Home' RTCA Documents for Review : DO-230I, Airport Security Access Control Systems Contents 18
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Fusion Center: This is a relatively new concept that is used to provide intelligence to inform the judgment
of decision makers. Fusion Centers are not a true command control structure; they are a place where
multiple agencies can collaborate to provide resources, expertise, and information with the goal of
maximizing the ability to detect, prevent, investigate, and respond to criminal and emergency activity.
Airport operations groups are usually participants/users rather than the host agency. Ideally, the fusion
center involves every level and discipline of government and private sector entities, although the level of
involvement will vary based on specific local circumstances or be constrained by resource limitations.
All aircraft operators operating at the airport, including seasonal charter flights, scheduled air carriers, air
express operators, cargo and other operators are potential stakeholders that have requirements for the airport
security access control system. These stakeholders could be individually represented or via organizational
representation (such as the IATA, A4A, Regional Airline Association, Cargo Airline Association, Charter
Airline Association, Aircraft Owners and Pilots Association, and National Business Aviation Association,
just to name a few).
The US Department of Homeland Security and its sub-agencies (including the Transportation Security
Administration, Customs and Border Protection, Immigration and Customs Enforcement) along with the
US Department of Transportation’s Federal Aviation Administration are some of the federal organizations
that are part of the communities of interest for a US airport. In addition, the US Department of Defense
would be a stakeholder and part of the community of interest depending on whether it is a proximity issue
(of the military facility to the airport) or it is a full joint use facility.
The complement of Law Enforcement Officials (LEO) is categorized into federal, state and local, and tribal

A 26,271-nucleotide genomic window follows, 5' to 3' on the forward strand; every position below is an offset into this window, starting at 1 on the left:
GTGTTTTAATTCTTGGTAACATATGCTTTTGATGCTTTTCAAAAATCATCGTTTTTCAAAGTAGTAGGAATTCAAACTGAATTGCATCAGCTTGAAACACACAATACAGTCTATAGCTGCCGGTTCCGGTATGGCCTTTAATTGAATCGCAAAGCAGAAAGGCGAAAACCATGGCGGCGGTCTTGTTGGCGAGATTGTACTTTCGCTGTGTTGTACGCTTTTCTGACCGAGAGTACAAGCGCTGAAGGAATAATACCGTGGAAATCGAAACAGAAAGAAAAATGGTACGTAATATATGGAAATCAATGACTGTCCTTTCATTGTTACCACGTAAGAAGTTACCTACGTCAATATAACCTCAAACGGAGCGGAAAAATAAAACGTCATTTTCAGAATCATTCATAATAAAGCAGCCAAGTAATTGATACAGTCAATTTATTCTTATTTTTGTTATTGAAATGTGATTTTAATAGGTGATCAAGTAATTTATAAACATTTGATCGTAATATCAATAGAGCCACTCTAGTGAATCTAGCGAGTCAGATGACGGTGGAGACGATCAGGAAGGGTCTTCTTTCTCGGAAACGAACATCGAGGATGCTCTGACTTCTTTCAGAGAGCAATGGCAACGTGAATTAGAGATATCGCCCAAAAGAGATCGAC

jurisdictions for the purpose of this document. Airport stakeholder officials at an airport vary depending
on the operation at the facilities and its jurisdiction. If the airport facility is within the boundaries of a
municipality, for instance, the LEOs might be further sub-divided into city, county or territorial officials
and some segments could be under the jurisdiction of military personnel in the case of a joint-use airport.
Other US federally empowered agencies with stakeholder law enforcement include the Department of State
(VIP and diplomatic protection personnel), Department of Agriculture, Department of Homeland Security
(Federal Air Marshals), Department of Justice (US Marshals Service, Federal Bureau of Investigation, Drug
Enforcement Agency, and Bureau of Alcohol, Tobacco, Firearms and Explosives) just to name a few. The
fifty US federated states also maintain various branches of law enforcement as do local municipalities,
counties, territories and tribal entities.
Incident Response Posts
Incident response coordination could follow the path of identify, respond, stabilize, recover, restore, resume
and normalized with stakeholder inputs based on the nature of the incident. Incident response can be
coordinated from a centralized location (i.e., an established SOC) or from a decentralized response location
based on the nature of the incident. Proactive monitoring or reactive response to an incident should be
addressed as part of the design of a PACS. IT-related incidents (such as a network, server or router
disruptions or failures) might be initially reported to an SOC and addressed in a by separate Incident
Response Coordination Center if categorized at a priority other than security-related. Risk mitigation and
continuation of ongoing operations planning are essential considerations for airport operators during their
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